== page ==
A flavour of ICEL to come?

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presbyter
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A flavour of ICEL to come?

Post by presbyter » Thu Mar 25, 2004 11:51 pm

http://www.adoremus.org/0304TranslationNorms.htm Discuss!


Hmmmmmm - and if you click on that link and get "not found" try going to the Adoremus site and going to:
Online Edition - Vol. X, No. 1: March 2004
Roman Missal Translation Update
Bishops Receive ICEL Missal Texts; Translation Norms
by Helen Hull Hitchcock


mea culpa, mea culpa, mea maxima culpa ...... remember that? :wink:
Last edited by presbyter on Sat Mar 27, 2004 8:15 am, edited 1 time in total.

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Post by presbyter » Thu Mar 25, 2004 11:59 pm


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Post by mcb » Tue Mar 30, 2004 11:28 pm

Interesting reading. The Adoremus article seems rather slight - the author tries to press the right buttons as far as her readers' prejudices are concerned, so there are sideswipes at inclusive language and the swinging sixties. The quotations from Liturgiam Authenticam are larded with the author's own emphases, but if she'd chosen to italicise
it is permissible to arrange the wording, the syntax and the style in such a way as to prepare a flowing vernacular text suitable to the rhythm of popular prayer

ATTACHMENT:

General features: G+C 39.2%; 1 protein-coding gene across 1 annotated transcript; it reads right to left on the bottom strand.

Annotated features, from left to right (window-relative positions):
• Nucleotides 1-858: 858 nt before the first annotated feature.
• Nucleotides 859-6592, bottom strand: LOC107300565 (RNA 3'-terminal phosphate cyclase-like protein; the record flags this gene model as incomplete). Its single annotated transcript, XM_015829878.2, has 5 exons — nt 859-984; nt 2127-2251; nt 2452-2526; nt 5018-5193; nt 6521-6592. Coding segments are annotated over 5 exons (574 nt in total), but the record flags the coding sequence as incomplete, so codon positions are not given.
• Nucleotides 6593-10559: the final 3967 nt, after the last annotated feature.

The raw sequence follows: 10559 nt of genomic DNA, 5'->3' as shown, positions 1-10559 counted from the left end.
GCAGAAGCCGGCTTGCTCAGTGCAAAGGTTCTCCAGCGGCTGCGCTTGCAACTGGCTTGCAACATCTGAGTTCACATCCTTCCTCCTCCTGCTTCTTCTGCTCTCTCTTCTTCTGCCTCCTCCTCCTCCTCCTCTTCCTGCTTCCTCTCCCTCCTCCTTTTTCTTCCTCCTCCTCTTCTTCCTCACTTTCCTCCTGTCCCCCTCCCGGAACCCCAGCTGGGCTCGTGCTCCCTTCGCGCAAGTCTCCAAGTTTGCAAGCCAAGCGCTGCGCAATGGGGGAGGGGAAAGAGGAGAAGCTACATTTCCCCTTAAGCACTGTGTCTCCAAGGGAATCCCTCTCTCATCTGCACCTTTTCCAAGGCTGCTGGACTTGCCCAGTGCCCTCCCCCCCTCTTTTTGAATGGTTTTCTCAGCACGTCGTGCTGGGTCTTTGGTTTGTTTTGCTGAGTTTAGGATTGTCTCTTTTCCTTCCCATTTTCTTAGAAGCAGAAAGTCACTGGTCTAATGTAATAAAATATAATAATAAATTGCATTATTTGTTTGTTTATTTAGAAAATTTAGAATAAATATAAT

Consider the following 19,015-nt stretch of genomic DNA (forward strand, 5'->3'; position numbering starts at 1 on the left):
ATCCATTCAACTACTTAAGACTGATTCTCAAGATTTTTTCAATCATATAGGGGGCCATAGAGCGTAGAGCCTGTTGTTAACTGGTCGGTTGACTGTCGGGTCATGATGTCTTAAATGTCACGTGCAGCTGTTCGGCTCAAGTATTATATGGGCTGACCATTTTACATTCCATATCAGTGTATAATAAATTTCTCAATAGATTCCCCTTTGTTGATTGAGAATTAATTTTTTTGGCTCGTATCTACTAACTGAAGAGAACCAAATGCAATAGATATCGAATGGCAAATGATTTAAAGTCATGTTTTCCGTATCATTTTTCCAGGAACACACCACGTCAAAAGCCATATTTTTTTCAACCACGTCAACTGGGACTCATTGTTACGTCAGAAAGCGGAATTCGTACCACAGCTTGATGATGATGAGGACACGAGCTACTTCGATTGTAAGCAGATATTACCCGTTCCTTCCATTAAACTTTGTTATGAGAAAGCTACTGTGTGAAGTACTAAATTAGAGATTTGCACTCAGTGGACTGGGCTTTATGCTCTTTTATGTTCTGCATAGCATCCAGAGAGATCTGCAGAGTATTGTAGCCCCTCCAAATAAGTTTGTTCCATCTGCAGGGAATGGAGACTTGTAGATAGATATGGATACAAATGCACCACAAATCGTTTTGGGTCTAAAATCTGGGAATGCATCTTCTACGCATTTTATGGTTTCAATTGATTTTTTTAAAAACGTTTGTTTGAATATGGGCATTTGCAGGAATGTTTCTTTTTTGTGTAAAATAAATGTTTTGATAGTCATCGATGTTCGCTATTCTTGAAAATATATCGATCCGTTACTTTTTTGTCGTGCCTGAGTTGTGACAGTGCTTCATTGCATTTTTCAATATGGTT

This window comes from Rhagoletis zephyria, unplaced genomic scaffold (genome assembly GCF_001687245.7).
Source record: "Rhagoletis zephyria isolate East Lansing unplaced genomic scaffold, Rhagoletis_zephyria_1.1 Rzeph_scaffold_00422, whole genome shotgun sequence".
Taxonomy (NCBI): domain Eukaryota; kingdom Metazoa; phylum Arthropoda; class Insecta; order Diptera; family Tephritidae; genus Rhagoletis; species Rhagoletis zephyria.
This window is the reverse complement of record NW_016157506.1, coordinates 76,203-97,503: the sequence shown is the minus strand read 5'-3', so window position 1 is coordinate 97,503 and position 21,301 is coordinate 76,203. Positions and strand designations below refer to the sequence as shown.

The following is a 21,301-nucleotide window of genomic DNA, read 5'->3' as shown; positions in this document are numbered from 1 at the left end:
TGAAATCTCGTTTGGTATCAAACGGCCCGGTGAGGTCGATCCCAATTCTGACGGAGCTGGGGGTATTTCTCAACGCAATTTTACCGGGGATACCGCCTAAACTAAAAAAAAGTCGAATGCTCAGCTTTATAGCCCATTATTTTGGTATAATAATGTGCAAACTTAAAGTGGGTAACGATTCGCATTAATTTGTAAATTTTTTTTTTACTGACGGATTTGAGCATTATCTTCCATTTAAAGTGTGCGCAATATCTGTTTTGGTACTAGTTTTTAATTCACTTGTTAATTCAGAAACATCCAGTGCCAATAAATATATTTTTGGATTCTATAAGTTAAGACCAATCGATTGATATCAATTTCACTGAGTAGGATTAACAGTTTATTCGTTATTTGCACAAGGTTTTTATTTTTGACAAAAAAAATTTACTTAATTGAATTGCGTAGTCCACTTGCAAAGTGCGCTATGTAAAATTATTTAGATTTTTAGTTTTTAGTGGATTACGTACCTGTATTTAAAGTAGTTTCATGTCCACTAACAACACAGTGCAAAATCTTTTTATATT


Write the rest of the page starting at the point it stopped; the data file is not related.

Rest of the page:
or
translations should be characterized by a kind of language which is easily understandable
it would have put a quite different slant on things. When you get to the specifics the argument seems to me to fail to join up. How can And with your spirit (as a literal translation of 'et cum spiritu tuo') be held to mean anything at all? The injunction to 'catechise' in cases where the meaning is unclear seems to me an admission of failure: it's a misunderstanding of what translation is, to render a Latin text using code-words which though ostensibly English, can only be interpreted with reference to the original Latin.

Above all the idea that Latin is 'timeless' seems entirely bogus. If the language of the 1973 ICEL Missal is of its time, then the Latin of 1570 must also be.

The Harbert article is more thoughtful, and more convincingly argued, but has the same idea at heart - the 1973 ICEL text is rooted in the values of a particular (ephemeral) period of human history in a way that the Latin is not. (Specifically he claims that the ICEL version was coloured by the desire to move away from the language of social stratification and of mediaeval cosmology). I suppose he's right that the ICEL text can be accused of trying to dodge these images, but again I'm not sure that these images themselves can be counted as independent of the world-view of a particular historical and cultural setting.

So it depends what Pope John XXIII had in mind in the opening address of the Second Vatican Council:
The substance of the ancient doctrine of the deposit of faith is one thing, and the way in which it is presented is another.


Perhaps it's consistent with this idea to try to articulate the relationship between God and the human race without couching it in terms of subservience to a King 'up there' in heaven. But Harbert would certainly argue that to do so wasn't anything to do with ICEL's job. I probably agree with him.

M.
(note taken of request to amend censor list, mcb. Now done and this post amended accordingly! Admin)

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